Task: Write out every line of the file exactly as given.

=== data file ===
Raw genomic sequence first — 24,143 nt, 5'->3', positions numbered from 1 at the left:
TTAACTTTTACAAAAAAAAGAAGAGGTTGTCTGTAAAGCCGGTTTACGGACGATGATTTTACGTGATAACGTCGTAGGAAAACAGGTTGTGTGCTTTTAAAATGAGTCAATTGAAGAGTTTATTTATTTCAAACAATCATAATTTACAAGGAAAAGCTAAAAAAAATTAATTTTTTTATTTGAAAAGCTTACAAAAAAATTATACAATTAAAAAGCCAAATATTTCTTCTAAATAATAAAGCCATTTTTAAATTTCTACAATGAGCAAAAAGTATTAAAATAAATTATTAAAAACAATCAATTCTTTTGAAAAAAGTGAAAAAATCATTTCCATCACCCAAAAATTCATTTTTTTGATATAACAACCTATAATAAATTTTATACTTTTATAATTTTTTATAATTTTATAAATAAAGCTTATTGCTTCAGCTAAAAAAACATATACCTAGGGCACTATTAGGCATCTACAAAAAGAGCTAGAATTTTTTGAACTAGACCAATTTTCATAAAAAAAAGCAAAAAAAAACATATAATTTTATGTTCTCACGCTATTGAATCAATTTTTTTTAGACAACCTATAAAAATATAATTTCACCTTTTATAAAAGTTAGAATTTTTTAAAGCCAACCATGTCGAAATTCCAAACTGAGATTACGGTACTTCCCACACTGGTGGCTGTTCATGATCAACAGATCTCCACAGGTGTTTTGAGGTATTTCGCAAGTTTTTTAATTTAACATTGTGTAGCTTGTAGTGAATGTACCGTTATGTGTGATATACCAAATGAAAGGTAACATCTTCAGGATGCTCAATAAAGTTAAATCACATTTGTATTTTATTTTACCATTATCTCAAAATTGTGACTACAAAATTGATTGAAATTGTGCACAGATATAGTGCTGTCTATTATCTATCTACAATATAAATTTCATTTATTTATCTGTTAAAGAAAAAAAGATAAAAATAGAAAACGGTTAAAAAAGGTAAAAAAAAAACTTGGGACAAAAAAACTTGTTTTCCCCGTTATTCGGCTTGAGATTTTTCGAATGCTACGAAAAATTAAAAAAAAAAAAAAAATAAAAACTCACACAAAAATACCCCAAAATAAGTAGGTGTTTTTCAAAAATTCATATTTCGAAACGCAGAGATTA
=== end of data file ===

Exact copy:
Raw genomic sequence first — 24,143 nt, 5'->3', positions numbered from 1 at the left:
TTAACTTTTACAAAAAAAAGAAGAGGTTGTCTGTAAAGCCGGTTTACGGACGATGATTTTACGTGATAACGTCGTAGGAAAACAGGTTGTGTGCTTTTAAAATGAGTCAATTGAAGAGTTTATTTATTTCAAACAATCATAATTTACAAGGAAAAGCTAAAAAAAATTAATTTTTTTATTTGAAAAGCTTACAAAAAAATTATACAATTAAAAAGCCAAATATTTCTTCTAAATAATAAAGCCATTTTTAAATTTCTACAATGAGCAAAAAGTATTAAAATAAATTATTAAAAACAATCAATTCTTTTGAAAAAAGTGAAAAAATCATTTCCATCACCCAAAAATTCATTTTTTTGATATAACAACCTATAATAAATTTTATACTTTTATAATTTTTTATAATTTTATAAATAAAGCTTATTGCTTCAGCTAAAAAAACATATACCTAGGGCACTATTAGGCATCTACAAAAAGAGCTAGAATTTTTTGAACTAGACCAATTTTCATAAAAAAAAGCAAAAAAAAACATATAATTTTATGTTCTCACGCTATTGAATCAATTTTTTTTAGACAACCTATAAAAATATAATTTCACCTTTTATAAAAGTTAGAATTTTTTAAAGCCAACCATGTCGAAATTCCAAACTGAGATTACGGTACTTCCCACACTGGTGGCTGTTCATGATCAACAGATCTCCACAGGTGTTTTGAGGTATTTCGCAAGTTTTTTAATTTAACATTGTGTAGCTTGTAGTGAATGTACCGTTATGTGTGATATACCAAATGAAAGGTAACATCTTCAGGATGCTCAATAAAGTTAAATCACATTTGTATTTTATTTTACCATTATCTCAAAATTGTGACTACAAAATTGATTGAAATTGTGCACAGATATAGTGCTGTCTATTATCTATCTACAATATAAATTTCATTTATTTATCTGTTAAAGAAAAAAAGATAAAAATAGAAAACGGTTAAAAAAGGTAAAAAAAAAACTTGGGACAAAAAAACTTGTTTTCCCCGTTATTCGGCTTGAGATTTTTCGAATGCTACGAAAAATTAAAAAAAAAAAAAAAATAAAAACTCACACAAAAATACCCCAAAATAAGTAGGTGTTTTTCAAAAATTCATATTTCGAAACGCAGAGATTA